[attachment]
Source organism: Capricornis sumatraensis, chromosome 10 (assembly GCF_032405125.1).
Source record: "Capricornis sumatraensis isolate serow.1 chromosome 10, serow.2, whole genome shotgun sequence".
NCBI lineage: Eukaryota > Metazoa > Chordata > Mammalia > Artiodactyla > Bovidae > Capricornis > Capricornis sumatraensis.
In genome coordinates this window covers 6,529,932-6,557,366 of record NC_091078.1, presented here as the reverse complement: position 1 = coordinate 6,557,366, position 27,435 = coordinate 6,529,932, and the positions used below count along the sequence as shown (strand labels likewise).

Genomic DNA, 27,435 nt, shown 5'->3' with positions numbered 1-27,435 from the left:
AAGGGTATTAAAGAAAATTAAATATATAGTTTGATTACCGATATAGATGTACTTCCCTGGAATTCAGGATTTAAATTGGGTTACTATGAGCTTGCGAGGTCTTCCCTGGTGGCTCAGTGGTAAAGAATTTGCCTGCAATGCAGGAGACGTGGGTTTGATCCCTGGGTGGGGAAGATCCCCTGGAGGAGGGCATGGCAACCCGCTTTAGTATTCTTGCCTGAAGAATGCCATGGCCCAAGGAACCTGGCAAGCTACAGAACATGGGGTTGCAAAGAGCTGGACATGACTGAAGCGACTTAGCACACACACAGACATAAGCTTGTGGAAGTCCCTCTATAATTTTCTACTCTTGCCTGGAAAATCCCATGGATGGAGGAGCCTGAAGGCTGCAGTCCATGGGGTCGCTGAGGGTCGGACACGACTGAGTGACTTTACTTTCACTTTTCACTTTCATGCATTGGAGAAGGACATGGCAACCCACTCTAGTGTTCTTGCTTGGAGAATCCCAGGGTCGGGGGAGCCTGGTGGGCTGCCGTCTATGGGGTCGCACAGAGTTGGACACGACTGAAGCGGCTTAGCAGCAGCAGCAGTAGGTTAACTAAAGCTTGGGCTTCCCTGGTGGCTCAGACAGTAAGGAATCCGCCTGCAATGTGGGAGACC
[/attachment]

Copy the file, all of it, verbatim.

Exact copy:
Source organism: Capricornis sumatraensis, chromosome 10 (assembly GCF_032405125.1).
Source record: "Capricornis sumatraensis isolate serow.1 chromosome 10, serow.2, whole genome shotgun sequence".
NCBI lineage: Eukaryota > Metazoa > Chordata > Mammalia > Artiodactyla > Bovidae > Capricornis > Capricornis sumatraensis.
In genome coordinates this window covers 6,529,932-6,557,366 of record NC_091078.1, presented here as the reverse complement: position 1 = coordinate 6,557,366, position 27,435 = coordinate 6,529,932, and the positions used below count along the sequence as shown (strand labels likewise).

Genomic DNA, 27,435 nt, shown 5'->3' with positions numbered 1-27,435 from the left:
AAGGGTATTAAAGAAAATTAAATATATAGTTTGATTACCGATATAGATGTACTTCCCTGGAATTCAGGATTTAAATTGGGTTACTATGAGCTTGCGAGGTCTTCCCTGGTGGCTCAGTGGTAAAGAATTTGCCTGCAATGCAGGAGACGTGGGTTTGATCCCTGGGTGGGGAAGATCCCCTGGAGGAGGGCATGGCAACCCGCTTTAGTATTCTTGCCTGAAGAATGCCATGGCCCAAGGAACCTGGCAAGCTACAGAACATGGGGTTGCAAAGAGCTGGACATGACTGAAGCGACTTAGCACACACACAGACATAAGCTTGTGGAAGTCCCTCTATAATTTTCTACTCTTGCCTGGAAAATCCCATGGATGGAGGAGCCTGAAGGCTGCAGTCCATGGGGTCGCTGAGGGTCGGACACGACTGAGTGACTTTACTTTCACTTTTCACTTTCATGCATTGGAGAAGGACATGGCAACCCACTCTAGTGTTCTTGCTTGGAGAATCCCAGGGTCGGGGGAGCCTGGTGGGCTGCCGTCTATGGGGTCGCACAGAGTTGGACACGACTGAAGCGGCTTAGCAGCAGCAGCAGTAGGTTAACTAAAGCTTGGGCTTCCCTGGTGGCTCAGACAGTAAGGAATCCGCCTGCAATGTGGGAGACC